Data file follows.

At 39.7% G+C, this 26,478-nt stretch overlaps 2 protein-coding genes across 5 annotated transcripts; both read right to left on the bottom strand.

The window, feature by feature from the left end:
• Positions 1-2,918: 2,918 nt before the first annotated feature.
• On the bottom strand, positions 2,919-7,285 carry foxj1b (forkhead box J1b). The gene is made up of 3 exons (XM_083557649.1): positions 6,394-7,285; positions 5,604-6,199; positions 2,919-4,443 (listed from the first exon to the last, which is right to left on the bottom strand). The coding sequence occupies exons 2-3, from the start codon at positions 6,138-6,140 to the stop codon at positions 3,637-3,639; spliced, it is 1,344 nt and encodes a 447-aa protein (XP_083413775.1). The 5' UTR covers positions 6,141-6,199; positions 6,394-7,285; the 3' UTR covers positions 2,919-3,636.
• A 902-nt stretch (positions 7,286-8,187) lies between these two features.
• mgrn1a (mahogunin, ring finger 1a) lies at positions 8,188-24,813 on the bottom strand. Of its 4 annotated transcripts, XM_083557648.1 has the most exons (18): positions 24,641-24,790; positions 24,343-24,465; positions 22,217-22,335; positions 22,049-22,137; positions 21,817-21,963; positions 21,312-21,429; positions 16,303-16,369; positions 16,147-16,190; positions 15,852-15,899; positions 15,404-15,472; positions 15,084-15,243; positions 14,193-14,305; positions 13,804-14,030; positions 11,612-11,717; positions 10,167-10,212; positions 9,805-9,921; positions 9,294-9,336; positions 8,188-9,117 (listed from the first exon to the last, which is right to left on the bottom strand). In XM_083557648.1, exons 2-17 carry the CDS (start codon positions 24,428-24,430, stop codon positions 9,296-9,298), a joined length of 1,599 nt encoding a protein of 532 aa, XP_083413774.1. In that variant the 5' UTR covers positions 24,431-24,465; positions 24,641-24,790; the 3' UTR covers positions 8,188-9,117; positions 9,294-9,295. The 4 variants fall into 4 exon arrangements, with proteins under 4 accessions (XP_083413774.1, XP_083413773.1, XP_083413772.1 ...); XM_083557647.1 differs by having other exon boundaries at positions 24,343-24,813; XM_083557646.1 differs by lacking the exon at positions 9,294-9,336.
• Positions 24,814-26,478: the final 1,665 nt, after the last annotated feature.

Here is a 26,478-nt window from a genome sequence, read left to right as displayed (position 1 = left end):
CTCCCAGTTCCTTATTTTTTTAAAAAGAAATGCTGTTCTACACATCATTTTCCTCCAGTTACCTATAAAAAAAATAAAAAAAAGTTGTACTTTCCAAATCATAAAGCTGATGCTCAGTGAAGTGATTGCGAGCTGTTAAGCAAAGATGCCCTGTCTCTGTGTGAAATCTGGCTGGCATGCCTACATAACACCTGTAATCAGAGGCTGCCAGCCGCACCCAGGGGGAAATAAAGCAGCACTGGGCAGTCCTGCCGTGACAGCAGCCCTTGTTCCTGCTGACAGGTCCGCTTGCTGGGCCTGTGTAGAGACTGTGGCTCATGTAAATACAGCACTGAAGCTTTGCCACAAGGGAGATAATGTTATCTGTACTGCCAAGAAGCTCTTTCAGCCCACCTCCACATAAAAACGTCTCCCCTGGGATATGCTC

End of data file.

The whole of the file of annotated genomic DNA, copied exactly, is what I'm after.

At 39.7% G+C, this 26,478-nt stretch overlaps 2 protein-coding genes across 5 annotated transcripts; both read right to left on the bottom strand.

The window, feature by feature from the left end:
• Positions 1-2,918: 2,918 nt before the first annotated feature.
• On the bottom strand, positions 2,919-7,285 carry foxj1b (forkhead box J1b). The gene is made up of 3 exons (XM_083557649.1): positions 6,394-7,285; positions 5,604-6,199; positions 2,919-4,443 (listed from the first exon to the last, which is right to left on the bottom strand). The coding sequence occupies exons 2-3, from the start codon at positions 6,138-6,140 to the stop codon at positions 3,637-3,639; spliced, it is 1,344 nt and encodes a 447-aa protein (XP_083413775.1). The 5' UTR covers positions 6,141-6,199; positions 6,394-7,285; the 3' UTR covers positions 2,919-3,636.
• A 902-nt stretch (positions 7,286-8,187) lies between these two features.
• mgrn1a (mahogunin, ring finger 1a) lies at positions 8,188-24,813 on the bottom strand. Of its 4 annotated transcripts, XM_083557648.1 has the most exons (18): positions 24,641-24,790; positions 24,343-24,465; positions 22,217-22,335; positions 22,049-22,137; positions 21,817-21,963; positions 21,312-21,429; positions 16,303-16,369; positions 16,147-16,190; positions 15,852-15,899; positions 15,404-15,472; positions 15,084-15,243; positions 14,193-14,305; positions 13,804-14,030; positions 11,612-11,717; positions 10,167-10,212; positions 9,805-9,921; positions 9,294-9,336; positions 8,188-9,117 (listed from the first exon to the last, which is right to left on the bottom strand). In XM_083557648.1, exons 2-17 carry the CDS (start codon positions 24,428-24,430, stop codon positions 9,296-9,298), a joined length of 1,599 nt encoding a protein of 532 aa, XP_083413774.1. In that variant the 5' UTR covers positions 24,431-24,465; positions 24,641-24,790; the 3' UTR covers positions 8,188-9,117; positions 9,294-9,295. The 4 variants fall into 4 exon arrangements, with proteins under 4 accessions (XP_083413774.1, XP_083413773.1, XP_083413772.1 ...); XM_083557647.1 differs by having other exon boundaries at positions 24,343-24,813; XM_083557646.1 differs by lacking the exon at positions 9,294-9,336.
• Positions 24,814-26,478: the final 1,665 nt, after the last annotated feature.

Here is a 26,478-nt window from a genome sequence, read left to right as displayed (position 1 = left end):
CTCCCAGTTCCTTATTTTTTTAAAAAGAAATGCTGTTCTACACATCATTTTCCTCCAGTTACCTATAAAAAAAATAAAAAAAAGTTGTACTTTCCAAATCATAAAGCTGATGCTCAGTGAAGTGATTGCGAGCTGTTAAGCAAAGATGCCCTGTCTCTGTGTGAAATCTGGCTGGCATGCCTACATAACACCTGTAATCAGAGGCTGCCAGCCGCACCCAGGGGGAAATAAAGCAGCACTGGGCAGTCCTGCCGTGACAGCAGCCCTTGTTCCTGCTGACAGGTCCGCTTGCTGGGCCTGTGTAGAGACTGTGGCTCATGTAAATACAGCACTGAAGCTTTGCCACAAGGGAGATAATGTTATCTGTACTGCCAAGAAGCTCTTTCAGCCCACCTCCACATAAAAACGTCTCCCCTGGGATATGCTC